Steve Waters has been around the game of hockey since he was 6 years old and competed as a player until the age of 19. This fall he will be entering his 12th season as an official. He began officiating games at the age of 13 with his dad to make a little extra money. In the time since, Steve has gone on to work some significant games.
|Steve Waters |
In 2009, he worked one of the USA Hockey 18U National Semi-Finals. In 2010, he was assigned the PA State High School AA Championship and last season he worked the Robert Morris-RIT game at the Island Sports Center that saw the Colonials bring in the largest home crowd in program history (1,200 fans). It would seem fair to say that Steve has a lot of hockey-related experience and memories. However, last month he was given an experience of a lifetime.
Steve was one of 20 officials invited to attend the NHL Exposure Camp in Toronto. This camp is designed to bring together people that have played at a high-level of hockey who are looking to pursue officiating more seriously now that they are done playing. The NHL holds the belief that this type of player will make for a good official as he or she should have developed a high “hockey IQ” during their time playing. Steve knew how lucky he was to be selected for this opportunity. He said, “It really meant a lot to be invited to this camp. I was told that there was an extremely large amount of applications for NHL Exposure this year and only 20 were selected. It was truly an honor.”
In late June, the NHL flew the group into Toronto and put them up at a hotel in the heart of downtown. The first night of the camp allowed the officials the opportunity to have a meet and greet session with Terry Gregson, the director of NHL officials, and two members of the NHL Officials Recruitment staff. In addition, the group was joined by a current NHL linesman. As part of the first night activities, Steve and the other camp attendees were given a tour of the NHL offices, including the popular “War Room.”
On Saturday, the group got down to business. They discussed the importance of communication as an official and watched several videos put together by Terry Gregson. These videos were examples of what Mr. Gregson sends out to NHL officials on a weekly basis to illustrate good officiating calls, as well as some where the official could have done something differently. Also, the group heard about life in the NHL from current NHL linesman Tony Sericolo.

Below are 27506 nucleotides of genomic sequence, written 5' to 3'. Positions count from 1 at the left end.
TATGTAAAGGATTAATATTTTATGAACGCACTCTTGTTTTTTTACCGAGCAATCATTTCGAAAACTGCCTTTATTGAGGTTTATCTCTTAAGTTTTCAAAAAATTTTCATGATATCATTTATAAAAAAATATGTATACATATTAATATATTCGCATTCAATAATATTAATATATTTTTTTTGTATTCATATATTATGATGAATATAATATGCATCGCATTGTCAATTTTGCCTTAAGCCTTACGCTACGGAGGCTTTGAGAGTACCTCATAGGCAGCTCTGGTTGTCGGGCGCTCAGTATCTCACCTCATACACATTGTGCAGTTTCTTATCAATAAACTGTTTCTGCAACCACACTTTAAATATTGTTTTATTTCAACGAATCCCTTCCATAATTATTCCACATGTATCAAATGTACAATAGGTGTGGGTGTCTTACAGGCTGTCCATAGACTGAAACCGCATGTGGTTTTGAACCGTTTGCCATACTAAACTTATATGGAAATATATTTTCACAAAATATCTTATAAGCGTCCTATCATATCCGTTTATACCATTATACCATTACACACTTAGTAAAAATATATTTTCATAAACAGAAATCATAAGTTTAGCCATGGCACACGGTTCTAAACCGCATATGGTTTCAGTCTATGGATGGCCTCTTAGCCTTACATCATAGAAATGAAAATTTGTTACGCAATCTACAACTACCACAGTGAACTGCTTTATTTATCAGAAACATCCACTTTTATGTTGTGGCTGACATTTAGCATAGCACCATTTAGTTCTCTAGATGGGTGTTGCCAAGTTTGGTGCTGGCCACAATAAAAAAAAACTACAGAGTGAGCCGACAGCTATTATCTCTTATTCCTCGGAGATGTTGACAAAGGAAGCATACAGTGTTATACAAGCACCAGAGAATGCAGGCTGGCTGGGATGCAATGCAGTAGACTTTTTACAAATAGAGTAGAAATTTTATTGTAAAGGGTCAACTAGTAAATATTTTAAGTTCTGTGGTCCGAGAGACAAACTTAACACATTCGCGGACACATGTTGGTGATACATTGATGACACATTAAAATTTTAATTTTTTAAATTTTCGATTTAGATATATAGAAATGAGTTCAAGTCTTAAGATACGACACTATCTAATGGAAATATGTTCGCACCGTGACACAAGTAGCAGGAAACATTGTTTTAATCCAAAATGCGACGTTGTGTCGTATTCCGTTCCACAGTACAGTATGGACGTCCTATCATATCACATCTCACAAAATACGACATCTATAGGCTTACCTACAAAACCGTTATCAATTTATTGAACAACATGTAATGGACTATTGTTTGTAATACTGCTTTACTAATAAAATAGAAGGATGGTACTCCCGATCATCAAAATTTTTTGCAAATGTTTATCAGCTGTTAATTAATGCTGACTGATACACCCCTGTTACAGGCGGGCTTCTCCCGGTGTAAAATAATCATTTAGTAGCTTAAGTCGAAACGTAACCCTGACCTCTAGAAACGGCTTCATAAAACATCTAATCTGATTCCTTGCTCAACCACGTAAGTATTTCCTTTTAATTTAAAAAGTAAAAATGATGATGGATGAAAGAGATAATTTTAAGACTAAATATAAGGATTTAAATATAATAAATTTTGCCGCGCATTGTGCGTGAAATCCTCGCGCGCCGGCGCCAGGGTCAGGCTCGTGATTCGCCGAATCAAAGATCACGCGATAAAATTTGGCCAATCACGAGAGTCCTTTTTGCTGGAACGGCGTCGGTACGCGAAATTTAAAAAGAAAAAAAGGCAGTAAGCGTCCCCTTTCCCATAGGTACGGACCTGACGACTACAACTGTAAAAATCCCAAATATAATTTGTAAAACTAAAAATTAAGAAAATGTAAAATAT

The camp gave Steve the chance to see what life is like for some of his biggest idols. One of these idols is NHL official, and Pittsburgh resident, Stephen Walkom. Steve says, “I’ve been very fortunate to have been able to talk with one of the best referees in the world, Stephen Walkom. I look up to him, as well as all of the other members of the NHL Officiating staff. They have one of the most challenging jobs in the world and do tremendous work night in and night out.”
On the ice, Steve prides himself on hard work and honesty. He believes the role of an official changes from moment to moment during a game, and the most significant factor is having a feel for the game. An official needs to know when to get involved and when to avoid taking action. Overall, he feels that an official needs to have integrity. He says, “Every time I’m on the ice I do the best job I possibly can. If I make a mistake I will be the first person to admit it.”
After gaining the experience of attending the NHL Exposure camp, Steve has the dream of one day becoming a NHL linesman. However, he does keep things in perspective and understands that most likely may never happen. In the next few years, he hopes to move up and work in the East Coast Hockey League. Steve has his dreams and he is quick to offer advice to younger officials with dreams of their own. He says, “Get as much game experience as you can, work hard, and have fun. Remember no game is beneath you and you can learn something new from every game you work.” For those who may not be able to play competitively at a high-level, officiating is a good way to stay involved with the game of hockey.
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